Corporate Governance: Adopting the Golden Rules

14 May 2019

As corporates expand their global footprint and seek foreign investments and markets, safeguarding the interests of different stakeholders becomes critically important. To build and sustain investor confidence, corporates need to have transparent and good governance practices in place because mismanagement and false projection can cause immense financial and reputational loss.

Pioneering corporate governance movement

Long before it became a buzzword, CII pioneered the corporate governance movement in India and has always promoted best practices. It released the CII Voluntary Code of Corporate Governance in 1998, which was developed after extensive consultations with stakeholders. This was followed by several other codes, aimed at assisting companies to put in place systems that allow for greater transparency and meet regulatory standards.

CII’s work with the Codes and the CII Task Force on Corporate Governance report of 2009 have played a key role in shaping the corporate governance ethos in India. The 1998 Code served as a base for various other reports that followed and contributed to Clause 49 of the Listing Agreement in the stock exchange in 2005. The 2009 CII report was referred to in the Voluntary Corporate Governance Guidelines 2009 prepared by the Ministry of Corporate Affairs (MCA).

In March 2012, the MCA constituted a committee under the Chairmanship of the then CII President, Mr. Adi Godrej, which specified seventeen guiding principles for corporate governance. These provide a base for enhancing governance standards in India.

CII has also been working extensively with the Government on the corporate governance regulatory framework set out by the Companies Act, 2013 and the Listing Obligations and Disclosure Requirements (LODR) regulations of Securities and Exchange Board of India (SEBI).


As responsible organizations, corporates must include focus on environmental sustainability and social welfare in their corporate policy. It is incumbent on them to conform to the highest moral standards, transparency and fair conduct and fair and equitable treatment. There must be zero tolerance for bribery and corruption.

The changing communication landscape necessitates changes in the way corporates are run and governed. Thus, improving audit quality and audit reporting amidst emerging technologies and social media is critically important.

Disclosure and transparency related issues must be tackled to ensure proper and sufficient care for preventing and early detection of frauds and other irregularities; adequacy of internal financial controls; compliance with the provisions of all applicable laws; and elements of risk, which in the opinion of the Board may threaten the existence of companies.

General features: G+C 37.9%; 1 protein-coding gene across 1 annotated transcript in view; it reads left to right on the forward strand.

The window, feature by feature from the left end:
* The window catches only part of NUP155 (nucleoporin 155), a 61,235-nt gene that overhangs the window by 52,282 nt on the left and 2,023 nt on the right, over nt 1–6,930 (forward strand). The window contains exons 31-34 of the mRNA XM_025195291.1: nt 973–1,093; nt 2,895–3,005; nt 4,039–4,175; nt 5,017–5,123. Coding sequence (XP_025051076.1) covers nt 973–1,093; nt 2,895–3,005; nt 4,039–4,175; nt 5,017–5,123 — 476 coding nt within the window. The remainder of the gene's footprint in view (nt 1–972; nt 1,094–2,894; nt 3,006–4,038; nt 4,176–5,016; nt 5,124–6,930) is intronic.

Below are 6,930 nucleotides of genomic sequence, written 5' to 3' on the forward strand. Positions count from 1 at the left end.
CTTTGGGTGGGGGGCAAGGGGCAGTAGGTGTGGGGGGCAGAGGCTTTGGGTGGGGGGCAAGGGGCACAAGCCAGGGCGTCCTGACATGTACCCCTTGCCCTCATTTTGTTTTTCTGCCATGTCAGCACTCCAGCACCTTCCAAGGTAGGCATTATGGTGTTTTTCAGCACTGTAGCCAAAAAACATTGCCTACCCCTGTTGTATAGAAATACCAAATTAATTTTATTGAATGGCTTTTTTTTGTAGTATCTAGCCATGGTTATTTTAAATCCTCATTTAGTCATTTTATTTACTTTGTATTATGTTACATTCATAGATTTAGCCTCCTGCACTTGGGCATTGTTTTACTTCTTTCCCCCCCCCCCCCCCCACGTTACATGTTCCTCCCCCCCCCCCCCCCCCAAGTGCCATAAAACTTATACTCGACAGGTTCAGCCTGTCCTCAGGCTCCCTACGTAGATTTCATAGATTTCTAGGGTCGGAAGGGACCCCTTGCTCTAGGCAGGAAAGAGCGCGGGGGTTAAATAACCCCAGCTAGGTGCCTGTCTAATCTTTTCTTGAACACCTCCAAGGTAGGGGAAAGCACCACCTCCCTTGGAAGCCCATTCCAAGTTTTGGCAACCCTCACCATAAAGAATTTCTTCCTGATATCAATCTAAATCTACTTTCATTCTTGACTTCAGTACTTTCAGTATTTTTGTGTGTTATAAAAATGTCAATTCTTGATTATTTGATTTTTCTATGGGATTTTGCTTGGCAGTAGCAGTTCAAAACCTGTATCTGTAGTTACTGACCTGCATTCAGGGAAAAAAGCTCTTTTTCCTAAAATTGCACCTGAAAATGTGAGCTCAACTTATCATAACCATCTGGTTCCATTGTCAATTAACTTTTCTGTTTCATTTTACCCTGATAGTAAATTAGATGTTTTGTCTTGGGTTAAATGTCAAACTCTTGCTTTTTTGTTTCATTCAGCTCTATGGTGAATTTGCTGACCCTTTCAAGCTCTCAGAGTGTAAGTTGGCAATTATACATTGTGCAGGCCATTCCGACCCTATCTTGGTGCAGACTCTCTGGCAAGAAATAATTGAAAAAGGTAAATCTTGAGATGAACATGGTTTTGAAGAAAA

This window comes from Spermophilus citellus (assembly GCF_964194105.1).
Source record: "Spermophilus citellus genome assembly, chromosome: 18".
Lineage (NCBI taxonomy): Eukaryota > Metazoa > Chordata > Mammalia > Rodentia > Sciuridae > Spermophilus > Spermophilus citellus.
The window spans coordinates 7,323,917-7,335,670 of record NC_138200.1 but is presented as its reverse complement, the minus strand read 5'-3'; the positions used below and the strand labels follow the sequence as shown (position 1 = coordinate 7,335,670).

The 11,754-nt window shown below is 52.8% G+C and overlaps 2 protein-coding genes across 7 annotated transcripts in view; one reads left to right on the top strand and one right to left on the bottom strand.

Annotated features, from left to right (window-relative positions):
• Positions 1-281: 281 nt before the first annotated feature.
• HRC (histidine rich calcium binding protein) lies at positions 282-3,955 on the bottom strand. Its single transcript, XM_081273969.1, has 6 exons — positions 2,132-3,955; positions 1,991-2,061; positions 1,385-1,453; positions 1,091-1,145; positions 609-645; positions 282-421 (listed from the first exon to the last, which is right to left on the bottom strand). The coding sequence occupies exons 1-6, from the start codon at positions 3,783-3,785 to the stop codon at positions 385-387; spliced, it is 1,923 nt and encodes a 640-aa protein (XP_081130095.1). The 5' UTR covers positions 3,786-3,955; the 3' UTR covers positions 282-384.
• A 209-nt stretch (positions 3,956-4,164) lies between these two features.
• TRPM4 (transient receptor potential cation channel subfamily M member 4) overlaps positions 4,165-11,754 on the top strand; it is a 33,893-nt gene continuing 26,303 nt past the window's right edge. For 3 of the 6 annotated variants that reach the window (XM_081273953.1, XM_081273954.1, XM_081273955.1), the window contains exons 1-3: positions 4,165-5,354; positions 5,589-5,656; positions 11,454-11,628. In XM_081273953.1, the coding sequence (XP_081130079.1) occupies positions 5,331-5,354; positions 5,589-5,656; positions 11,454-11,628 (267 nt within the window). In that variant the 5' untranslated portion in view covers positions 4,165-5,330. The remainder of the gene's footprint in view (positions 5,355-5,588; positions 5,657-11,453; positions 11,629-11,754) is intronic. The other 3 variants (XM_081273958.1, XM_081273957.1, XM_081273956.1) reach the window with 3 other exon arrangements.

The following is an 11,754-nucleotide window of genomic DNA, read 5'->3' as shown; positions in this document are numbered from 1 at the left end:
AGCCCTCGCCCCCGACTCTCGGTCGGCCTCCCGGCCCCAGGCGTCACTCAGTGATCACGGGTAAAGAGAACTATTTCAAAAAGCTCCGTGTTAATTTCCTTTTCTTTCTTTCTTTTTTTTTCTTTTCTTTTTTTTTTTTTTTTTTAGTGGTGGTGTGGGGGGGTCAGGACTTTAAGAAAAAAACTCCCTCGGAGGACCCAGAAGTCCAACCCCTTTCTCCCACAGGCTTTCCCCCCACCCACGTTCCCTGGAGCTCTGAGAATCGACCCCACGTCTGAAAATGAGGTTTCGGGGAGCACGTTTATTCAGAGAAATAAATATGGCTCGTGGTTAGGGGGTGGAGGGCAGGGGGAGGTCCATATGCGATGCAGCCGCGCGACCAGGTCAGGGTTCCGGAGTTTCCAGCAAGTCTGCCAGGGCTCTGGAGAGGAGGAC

In the event of any lacunae in governance, or mismanagement, whistleblowers play a crucial role and the identity of the whistleblower and the employee investigating the matter must be protected. Care must be taken, however, to dissuade frivolous accusations.

Vendor and customer management must be transparent with clear processes in place. To address conflict of interest with other vendors in the system or with employees, segregation of duties and layering of employee approvals in customer management and dealings is vital.

In 2003, the Ministry of Corporate Affairs (MCA) in partnership with CII, Institute of Company Secretaries of India (ICSI) and Institute of Chartered Accountants of India (ICAI) set up the National Foundation for Corporate Governance (NFCG). In 2010, the Institute of Cost Accountants of India (ICAI) and National Stock Exchange (NSE) and in 2013 Indian Institute of Corporate Affairs (IICA) were included in NFCG as Trustees. NFCG works on raising awareness and conducting training of corporates on good management practices.

Taking a step forward, in June 2016, CII, Indian School of Business (ISB) and GE together launched the ‘Compliance Management Programme’ (CMP), a training course for compliance managers in corporates. 

In letter and spirit

The mandatory provisions of the law today comply closely with global standards, and while there is greater awareness and acceptance of the need for following good corporate governance practices, corporates need to internalize these and implement them in letter and spirit.  

Recent isolated incidents of frauds have dented the reputation of the entire industry sector, once again turning the spotlight on corporate governance.

Against this backdrop, Industry needs to strengthen some key areas to ensure good corporate governance practices are reflected in the performance and perception of the corporate.

One of the areas that needs close attention is the role of the Board of Directors to promote effectiveness, accountability and responsibility. Directors may need better preparation to fulfill their tasks as per regulatory expectations.

Risk intelligence and management is important for the health of corporate organizations. For example, cybercrime is the new challenge, and a focused Board Committee must oversee the cyber framework to secure organizations.

Today, even minority shareholders are assertive and influencing corporate decision-making. Organizations need to review and improve internal governance, moving it beyond regulatory compliances to better oversight.

Ease of doing business

Corporates should ensure good governance practices are adopted and followed since self-regulation would serve them well in highly competitive markets. In the absence of such self regulation, regulatory strictures will become even more stringent, affecting ease of doing business and corporate performance.

Corporate Governance, ethics, transparency and integrity remain priority areas for CII and focused initiatives in this space will be aimed at ensuring continual enhancement of standards by Indian Industry.